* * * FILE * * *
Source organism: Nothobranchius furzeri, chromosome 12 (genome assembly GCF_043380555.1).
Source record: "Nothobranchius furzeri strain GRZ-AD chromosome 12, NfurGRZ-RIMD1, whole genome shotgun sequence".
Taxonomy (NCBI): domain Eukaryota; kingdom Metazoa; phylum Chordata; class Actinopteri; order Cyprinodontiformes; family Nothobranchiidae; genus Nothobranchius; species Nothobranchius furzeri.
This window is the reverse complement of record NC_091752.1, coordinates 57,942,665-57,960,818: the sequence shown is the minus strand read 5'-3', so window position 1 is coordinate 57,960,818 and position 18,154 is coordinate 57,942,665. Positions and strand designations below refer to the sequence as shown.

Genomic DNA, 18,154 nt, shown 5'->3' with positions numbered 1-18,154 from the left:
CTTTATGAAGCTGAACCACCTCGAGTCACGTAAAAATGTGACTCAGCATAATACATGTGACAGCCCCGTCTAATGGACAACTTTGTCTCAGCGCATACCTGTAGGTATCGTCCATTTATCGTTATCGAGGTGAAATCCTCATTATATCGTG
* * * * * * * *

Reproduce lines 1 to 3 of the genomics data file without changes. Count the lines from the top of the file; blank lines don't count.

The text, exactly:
Source organism: Nothobranchius furzeri, chromosome 12 (genome assembly GCF_043380555.1).
Source record: "Nothobranchius furzeri strain GRZ-AD chromosome 12, NfurGRZ-RIMD1, whole genome shotgun sequence".
Taxonomy (NCBI): domain Eukaryota; kingdom Metazoa; phylum Chordata; class Actinopteri; order Cyprinodontiformes; family Nothobranchiidae; genus Nothobranchius; species Nothobranchius furzeri.